Victor Vasarely | The Father of Op-Art
Victor Vasarely (1906-1997) is widely regarded as the father of Op-Art. He is a major master of 20th century art. His paintings are in the permanent collections of many important museums around the world.
The breakthrough brought by his kinetic visual experiments transformed the flat surface into a world of unending possibilities, book marking an era in the history of art and foreshadowing a new global reality shaped by programming and the Internet.
His Early Graphics from 1929-1944 in which he experimented with textural effects, perspective, shadow and light. His early graphic period resulted in works such as Zebras (1937), Chess Board (1935), and Girl-power (1934).
Between 1944 and 1947 Vasareli experimented with cubistic, futuristic, expressionistic, symbolistic and surrealistic paintings without developing a unique style. This is where his work of The Blind Man (1946) emerged from.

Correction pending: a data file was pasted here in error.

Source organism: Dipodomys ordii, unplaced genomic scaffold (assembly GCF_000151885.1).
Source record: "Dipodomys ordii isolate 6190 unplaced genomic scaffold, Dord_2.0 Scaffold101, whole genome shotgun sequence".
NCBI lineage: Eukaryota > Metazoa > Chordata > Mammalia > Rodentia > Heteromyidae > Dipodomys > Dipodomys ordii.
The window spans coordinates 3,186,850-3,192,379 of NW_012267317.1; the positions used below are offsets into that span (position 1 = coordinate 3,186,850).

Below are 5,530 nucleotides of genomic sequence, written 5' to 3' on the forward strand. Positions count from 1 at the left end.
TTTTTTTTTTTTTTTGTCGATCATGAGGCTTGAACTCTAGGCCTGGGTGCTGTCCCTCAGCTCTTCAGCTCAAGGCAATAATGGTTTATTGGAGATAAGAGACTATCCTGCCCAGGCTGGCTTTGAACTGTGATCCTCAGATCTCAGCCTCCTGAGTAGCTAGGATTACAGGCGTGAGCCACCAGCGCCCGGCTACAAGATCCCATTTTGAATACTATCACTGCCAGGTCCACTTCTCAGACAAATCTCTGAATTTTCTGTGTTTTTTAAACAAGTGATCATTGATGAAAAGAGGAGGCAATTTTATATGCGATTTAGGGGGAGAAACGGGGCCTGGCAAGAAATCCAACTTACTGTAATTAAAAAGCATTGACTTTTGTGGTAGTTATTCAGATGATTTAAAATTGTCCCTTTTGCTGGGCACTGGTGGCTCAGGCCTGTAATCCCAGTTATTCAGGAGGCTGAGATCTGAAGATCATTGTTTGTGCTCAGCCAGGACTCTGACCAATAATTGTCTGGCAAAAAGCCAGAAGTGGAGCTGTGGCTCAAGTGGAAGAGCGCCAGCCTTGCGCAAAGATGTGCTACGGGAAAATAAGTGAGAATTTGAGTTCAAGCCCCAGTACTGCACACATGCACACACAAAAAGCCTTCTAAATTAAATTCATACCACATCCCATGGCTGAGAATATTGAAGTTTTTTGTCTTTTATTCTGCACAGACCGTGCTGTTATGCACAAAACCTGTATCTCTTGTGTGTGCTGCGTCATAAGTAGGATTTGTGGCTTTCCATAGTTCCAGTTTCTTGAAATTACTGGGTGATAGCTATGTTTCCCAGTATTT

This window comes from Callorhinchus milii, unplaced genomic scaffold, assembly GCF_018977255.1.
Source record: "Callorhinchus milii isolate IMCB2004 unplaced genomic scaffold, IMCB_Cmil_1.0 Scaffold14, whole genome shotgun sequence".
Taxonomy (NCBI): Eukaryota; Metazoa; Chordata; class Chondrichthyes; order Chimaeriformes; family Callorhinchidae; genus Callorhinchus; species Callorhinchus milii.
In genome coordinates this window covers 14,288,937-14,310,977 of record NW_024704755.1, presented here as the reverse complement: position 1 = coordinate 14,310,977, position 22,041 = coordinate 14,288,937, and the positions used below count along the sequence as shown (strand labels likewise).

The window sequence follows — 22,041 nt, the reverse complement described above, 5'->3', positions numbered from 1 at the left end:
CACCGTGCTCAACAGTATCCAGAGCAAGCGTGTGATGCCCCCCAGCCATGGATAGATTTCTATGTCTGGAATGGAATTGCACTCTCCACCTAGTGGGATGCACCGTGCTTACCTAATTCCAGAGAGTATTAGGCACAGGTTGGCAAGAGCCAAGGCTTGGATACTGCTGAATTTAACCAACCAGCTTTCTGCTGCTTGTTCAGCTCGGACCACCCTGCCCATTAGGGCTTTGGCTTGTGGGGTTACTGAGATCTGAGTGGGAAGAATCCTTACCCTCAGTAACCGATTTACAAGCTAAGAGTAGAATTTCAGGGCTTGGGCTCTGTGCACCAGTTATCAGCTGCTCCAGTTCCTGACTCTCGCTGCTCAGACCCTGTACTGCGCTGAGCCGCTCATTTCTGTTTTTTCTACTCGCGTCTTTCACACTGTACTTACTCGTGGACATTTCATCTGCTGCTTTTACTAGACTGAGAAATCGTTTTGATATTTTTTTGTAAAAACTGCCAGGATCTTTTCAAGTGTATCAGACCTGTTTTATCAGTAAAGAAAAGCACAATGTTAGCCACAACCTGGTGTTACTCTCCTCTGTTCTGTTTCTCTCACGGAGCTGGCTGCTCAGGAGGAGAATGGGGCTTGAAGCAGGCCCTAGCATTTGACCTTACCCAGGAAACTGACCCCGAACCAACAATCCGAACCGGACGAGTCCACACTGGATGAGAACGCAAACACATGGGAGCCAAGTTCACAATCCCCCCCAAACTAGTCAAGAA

Later in the 1950’s moves decidedly towards Constructivist and geometric abstract art. He also started to work predominantly in black and white, and Develops and defines the visual elements of Op Art, the movement with which his name has become inextricably linked.
Between 1966 and 1970 moves onto architectural projects, and completes several, including the French Pavillion at the World Expo in Montreal (1967). Also in 1976 the inauguration of the Victor Vasarely Foundation in Aix-en-Provence takes place.